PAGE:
Schwartzel lurking ominously
George - While he did not hole as many putts as he would have liked, Charl Schwartzel was lurking ominously, one shot off the lead, going into the final round of the Volvo Golf Champions at the Links at Fancourt on Sunday.
Tee to green Schwartzel was impressive in the first three rounds, but his putter posed a problem for the Masters champion.
"I wouldn't call them putting problems. The ball just won't go into the hole," Schwartzel said.
"I'm actually hitting what feels like pretty good putts.
"I'm just not starting the ball online, and when I do start it online I read it wrong, so it just adds to the frustration.
"But, you know, it shows you how good I'm hitting the ball, and that's a positive."
On a day when most battled, including overnight leader Branden Grace who signed for a two-over 75 in the wind and rain, Schwartzel shot the round of the day, firing five-under-par 68 on Saturday.
"The wind combined with a bit of misty rain, which made things difficult," he said.
"For example, I was hitting a four-iron where I normally hit a seven-iron when it was into the wind. That's how short the ball was playing.
"It starts getting difficult when you're hitting those long clubs into some of those greens.
"It's a combination of the ball going short and fairways getting softer.
"It's real tricky, on whichever shot you decided to hit, to commit to it properly. So margins were not much out there."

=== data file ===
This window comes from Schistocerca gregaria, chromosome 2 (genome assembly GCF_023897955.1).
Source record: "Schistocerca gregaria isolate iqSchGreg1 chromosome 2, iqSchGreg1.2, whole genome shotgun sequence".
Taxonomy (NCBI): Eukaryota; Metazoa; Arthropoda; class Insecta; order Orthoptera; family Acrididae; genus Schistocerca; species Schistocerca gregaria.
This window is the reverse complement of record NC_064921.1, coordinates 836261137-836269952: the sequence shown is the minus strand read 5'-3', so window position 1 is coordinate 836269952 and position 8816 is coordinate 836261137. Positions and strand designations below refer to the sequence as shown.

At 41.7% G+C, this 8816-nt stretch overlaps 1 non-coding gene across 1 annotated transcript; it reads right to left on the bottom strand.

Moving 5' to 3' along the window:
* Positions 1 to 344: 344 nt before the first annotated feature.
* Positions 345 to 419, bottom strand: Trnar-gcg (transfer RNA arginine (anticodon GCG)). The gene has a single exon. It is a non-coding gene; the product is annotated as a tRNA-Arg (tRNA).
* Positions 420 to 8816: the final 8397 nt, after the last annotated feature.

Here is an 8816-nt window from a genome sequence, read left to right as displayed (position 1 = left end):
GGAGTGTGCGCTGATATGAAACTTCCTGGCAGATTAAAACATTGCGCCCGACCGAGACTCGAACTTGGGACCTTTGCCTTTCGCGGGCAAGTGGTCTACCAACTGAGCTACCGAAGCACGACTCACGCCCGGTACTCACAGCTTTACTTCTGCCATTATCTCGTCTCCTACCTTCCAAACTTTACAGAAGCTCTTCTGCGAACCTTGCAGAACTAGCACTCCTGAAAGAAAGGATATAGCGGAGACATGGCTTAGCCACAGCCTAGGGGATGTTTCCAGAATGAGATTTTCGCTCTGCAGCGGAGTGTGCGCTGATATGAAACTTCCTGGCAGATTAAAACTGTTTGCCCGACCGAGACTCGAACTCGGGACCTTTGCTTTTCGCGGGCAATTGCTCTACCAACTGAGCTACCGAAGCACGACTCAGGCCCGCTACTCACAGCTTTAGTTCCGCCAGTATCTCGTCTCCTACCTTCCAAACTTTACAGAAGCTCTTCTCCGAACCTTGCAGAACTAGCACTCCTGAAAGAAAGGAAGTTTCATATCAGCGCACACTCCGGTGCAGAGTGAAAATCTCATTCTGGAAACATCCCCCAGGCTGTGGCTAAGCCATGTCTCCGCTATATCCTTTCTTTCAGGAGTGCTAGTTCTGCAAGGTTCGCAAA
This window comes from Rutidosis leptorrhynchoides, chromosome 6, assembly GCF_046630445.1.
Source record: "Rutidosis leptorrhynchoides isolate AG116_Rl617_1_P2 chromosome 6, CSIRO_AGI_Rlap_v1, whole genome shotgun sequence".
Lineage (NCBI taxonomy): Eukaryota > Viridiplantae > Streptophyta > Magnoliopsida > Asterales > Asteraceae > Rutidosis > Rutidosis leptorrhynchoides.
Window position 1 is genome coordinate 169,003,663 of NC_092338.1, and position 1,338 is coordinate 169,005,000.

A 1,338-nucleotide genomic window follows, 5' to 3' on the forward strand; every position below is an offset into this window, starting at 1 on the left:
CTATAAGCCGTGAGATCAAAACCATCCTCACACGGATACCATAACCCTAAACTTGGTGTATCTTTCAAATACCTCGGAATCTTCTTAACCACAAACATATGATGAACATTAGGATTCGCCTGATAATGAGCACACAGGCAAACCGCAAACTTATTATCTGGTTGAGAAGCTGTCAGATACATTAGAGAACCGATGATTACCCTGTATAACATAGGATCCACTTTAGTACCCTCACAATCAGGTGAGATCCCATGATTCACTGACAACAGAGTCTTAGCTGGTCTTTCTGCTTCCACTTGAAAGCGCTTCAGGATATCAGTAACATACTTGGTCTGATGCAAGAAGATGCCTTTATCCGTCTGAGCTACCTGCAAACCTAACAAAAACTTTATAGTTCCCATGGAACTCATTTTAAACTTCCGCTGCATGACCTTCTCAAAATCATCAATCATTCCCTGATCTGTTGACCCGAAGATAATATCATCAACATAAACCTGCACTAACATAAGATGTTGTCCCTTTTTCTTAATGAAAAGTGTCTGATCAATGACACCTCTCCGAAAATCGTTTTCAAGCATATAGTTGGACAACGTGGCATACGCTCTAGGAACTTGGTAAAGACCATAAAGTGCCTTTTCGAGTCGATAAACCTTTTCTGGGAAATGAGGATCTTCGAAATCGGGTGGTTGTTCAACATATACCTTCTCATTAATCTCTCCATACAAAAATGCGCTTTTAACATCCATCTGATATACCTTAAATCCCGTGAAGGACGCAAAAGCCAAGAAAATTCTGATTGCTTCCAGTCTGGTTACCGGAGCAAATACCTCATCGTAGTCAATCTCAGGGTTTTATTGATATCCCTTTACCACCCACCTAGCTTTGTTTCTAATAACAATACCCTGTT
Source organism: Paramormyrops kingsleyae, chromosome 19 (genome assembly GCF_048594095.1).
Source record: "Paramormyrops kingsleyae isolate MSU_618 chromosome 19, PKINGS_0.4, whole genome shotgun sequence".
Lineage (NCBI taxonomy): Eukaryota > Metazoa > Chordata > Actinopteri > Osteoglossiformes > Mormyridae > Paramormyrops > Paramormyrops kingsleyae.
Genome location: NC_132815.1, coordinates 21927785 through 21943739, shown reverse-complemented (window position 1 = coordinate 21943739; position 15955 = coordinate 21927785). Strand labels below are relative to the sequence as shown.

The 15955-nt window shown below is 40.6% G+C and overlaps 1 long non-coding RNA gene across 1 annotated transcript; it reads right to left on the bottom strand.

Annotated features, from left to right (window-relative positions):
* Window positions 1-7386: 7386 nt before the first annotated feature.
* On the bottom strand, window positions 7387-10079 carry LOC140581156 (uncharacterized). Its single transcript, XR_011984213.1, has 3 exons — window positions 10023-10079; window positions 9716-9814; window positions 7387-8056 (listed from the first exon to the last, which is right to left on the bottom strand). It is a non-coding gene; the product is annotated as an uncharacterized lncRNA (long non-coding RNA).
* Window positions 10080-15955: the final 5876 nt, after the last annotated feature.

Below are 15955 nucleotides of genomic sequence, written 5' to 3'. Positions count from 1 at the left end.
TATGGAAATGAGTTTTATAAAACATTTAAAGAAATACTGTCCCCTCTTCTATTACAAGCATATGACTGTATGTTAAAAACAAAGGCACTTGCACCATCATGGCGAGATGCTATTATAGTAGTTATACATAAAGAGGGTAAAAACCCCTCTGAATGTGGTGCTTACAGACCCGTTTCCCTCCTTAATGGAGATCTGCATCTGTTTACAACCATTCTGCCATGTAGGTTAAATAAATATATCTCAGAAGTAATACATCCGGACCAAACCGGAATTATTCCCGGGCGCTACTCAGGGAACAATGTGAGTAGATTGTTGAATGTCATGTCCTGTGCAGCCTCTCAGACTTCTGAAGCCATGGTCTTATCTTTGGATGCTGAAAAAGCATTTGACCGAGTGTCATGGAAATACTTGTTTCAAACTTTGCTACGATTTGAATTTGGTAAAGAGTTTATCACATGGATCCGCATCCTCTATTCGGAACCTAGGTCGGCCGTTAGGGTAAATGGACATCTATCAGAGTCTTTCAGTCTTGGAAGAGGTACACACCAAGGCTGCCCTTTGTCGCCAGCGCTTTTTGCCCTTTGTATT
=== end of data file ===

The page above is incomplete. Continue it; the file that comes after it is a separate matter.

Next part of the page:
Schwartzel admitted that the seven SA players in the field held a distinct advantage at Fancourt.
"It's a golf course where you can't come and play one practice round and think that you're going to conquer it," he said.
"It's a golf course that you need to know really well.
"There's a lot of slopes on these greens that you can use to your benefit, but then there's also some that's going to bite you if you don't know what you're doing."
After the first two days presented a course ripe for scoring in benign conditions, with bad weather moving in over the weekend, the Links began to play as it was intended.
"It showed the first two days, it was pretty easy," Schwartzel said.
"You were not hitting very long clubs into these greens, but just change the weather around a little bit and it becomes a completely different golf course.
"That's where I think someone that knows the course gets a little bit of an advantage."